The self-serving bias refers to our tendency to take personal credit for success while blaming outside sources for our failures. Essentially, we tend to believe that our successes are due to internal traits and talents, while our failures are caused by variables outside of our control. We don’t always interpret these things objectively. Cognitive biases such as the self-serving bias often interfere with how we evaluate information and arrive at decisions.
When people are trying to make a decision, they often use an anchor or focal point as a reference or starting point. Psychologists have found that people have a tendency to rely too heavily on the very first piece of information they learn, which can have a serious impact on the decision they end up making. In psychology, this type is known as the anchoring bias. Imagine that you are trying to get a pay rise. You might hesitate to make an initial offer, but research suggests that being the first one to lay your cards down on the table might actually be the best way to go. Whoever makes that first offer has the edge since the anchoring effect will essentially make that number the starting point for all further negotiations.
Charles T. Munger, decade-long business partner of Warren Buffett and Vice-Chairman at Berkshire Hathaway, is observing human behavior and misjudgment in business for over 60 years. In his speech The psychology of human misjudgment he describes many psychological misjudgments that many of us make. And you can pretty much assume, that avoiding psychological misjudgments (and always be one step ahead by knowing how unaware people commonly make their judgments/decisions) was part of his success..
Reward and Punishment Response Tendency – This means that people respond highly to incentives, whether they are positive or negative. If you look closely at human behavior, the majority of it is incentivized. Munger says this is crucial in understanding what motivates human behavior.
Liking Tendency – We tend to respond to and listen to the ideas of people we like and because we like them we tend to ignore their faults.
Disliking Tendency – We tend to ignore the virtuous facts of people we dislike. We also distort the facts in order to fit our view of dislike for that individual.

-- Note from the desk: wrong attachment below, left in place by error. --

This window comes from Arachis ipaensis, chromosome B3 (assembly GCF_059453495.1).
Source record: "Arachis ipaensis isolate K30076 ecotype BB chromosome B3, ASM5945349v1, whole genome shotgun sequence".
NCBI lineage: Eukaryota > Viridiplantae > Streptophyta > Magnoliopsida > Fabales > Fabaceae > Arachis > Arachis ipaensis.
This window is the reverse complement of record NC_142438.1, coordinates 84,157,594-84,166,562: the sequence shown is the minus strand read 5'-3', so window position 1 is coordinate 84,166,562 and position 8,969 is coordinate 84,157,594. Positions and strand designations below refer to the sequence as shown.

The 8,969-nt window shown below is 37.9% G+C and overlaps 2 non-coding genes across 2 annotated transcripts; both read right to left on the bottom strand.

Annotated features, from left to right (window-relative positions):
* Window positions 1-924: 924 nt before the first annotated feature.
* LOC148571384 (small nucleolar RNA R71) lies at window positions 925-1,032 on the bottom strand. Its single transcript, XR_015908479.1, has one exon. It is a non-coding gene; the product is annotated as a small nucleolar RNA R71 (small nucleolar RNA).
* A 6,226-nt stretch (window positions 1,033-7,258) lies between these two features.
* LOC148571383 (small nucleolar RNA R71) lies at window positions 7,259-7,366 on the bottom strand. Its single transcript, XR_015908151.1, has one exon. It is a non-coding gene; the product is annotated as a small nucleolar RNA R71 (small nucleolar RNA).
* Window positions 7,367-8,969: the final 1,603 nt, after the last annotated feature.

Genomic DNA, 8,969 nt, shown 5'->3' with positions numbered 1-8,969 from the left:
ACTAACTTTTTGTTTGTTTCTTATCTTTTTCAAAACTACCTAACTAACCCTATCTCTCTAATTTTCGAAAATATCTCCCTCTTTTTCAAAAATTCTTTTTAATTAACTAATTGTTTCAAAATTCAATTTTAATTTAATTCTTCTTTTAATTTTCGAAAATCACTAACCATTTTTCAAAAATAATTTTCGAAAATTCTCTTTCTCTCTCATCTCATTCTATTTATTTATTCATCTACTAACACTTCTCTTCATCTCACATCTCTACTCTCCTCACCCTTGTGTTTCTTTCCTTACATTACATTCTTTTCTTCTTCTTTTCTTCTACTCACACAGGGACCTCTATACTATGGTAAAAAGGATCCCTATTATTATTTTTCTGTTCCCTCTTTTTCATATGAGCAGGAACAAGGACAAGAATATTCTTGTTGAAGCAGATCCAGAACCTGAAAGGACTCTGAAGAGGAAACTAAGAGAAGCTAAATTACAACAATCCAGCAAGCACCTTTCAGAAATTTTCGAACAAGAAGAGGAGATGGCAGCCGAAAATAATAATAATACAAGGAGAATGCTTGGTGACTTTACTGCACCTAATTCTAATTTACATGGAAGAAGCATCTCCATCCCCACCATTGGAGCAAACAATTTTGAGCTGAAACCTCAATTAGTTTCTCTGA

Doubt/Avoidance Tendency – If we aren’t sure if a decision is the right one, we tend to make a hasty and ill-informed decision as a way of alleviating our doubt.
Inconsistency-Avoidance Tendency – We fear change, and our habits are hard wired to our brain. “You can’t teach an old dog new tricks”.
Influence from Mere Association – We are easily manipulated purely by association with others. The media is big in exploiting this tendency.
Simple Pain Avoiding Psychological Denial – Life can be too painful at times, so we use denial as a coping mechanism to mask what’s truly going on.
Excessive Self-Regard Tendency – We all think we are above average. Mathematically this is impossible.
Deprival-Superreaction Tendency – Loss aversion. This is the concept that people would much rather avoiding losing something than gaining something. This one is a major reason why many people are stuck in their circumstance. They are afraid of losing what they have.
Social-Proof Tendency – We tend to think and act like those around us. Look at a group of friends. They think, talk, and act the same way. Some scientific research studies say they even begin to look alike after time. Be careful of the company you keep.
Stress – Influence Tendency – Stress can cause extreme reactions to minor events. High amounts of stress lead to dysfunction.
Use-It-Or-Lose-It Tendency – Too many people learn a skill to pass a test or qualification rather than learning it thoroughly in order to fully understand the concept.
Availability Misweighting Tendency – We overweight what’s easily available.
Authority-Misinfluence Tendency – Following orders just because the words come from an authority figure. Question your leaders: Question it all!
Twaddle Tendency – Spending too much time on silly things. (This one is for those of you spending hours a day on ‘social’ media).
Reason- Respecting Tendency – This is where people want the answers to something, but don’t care to know the background information or reasoning to gain a better understanding.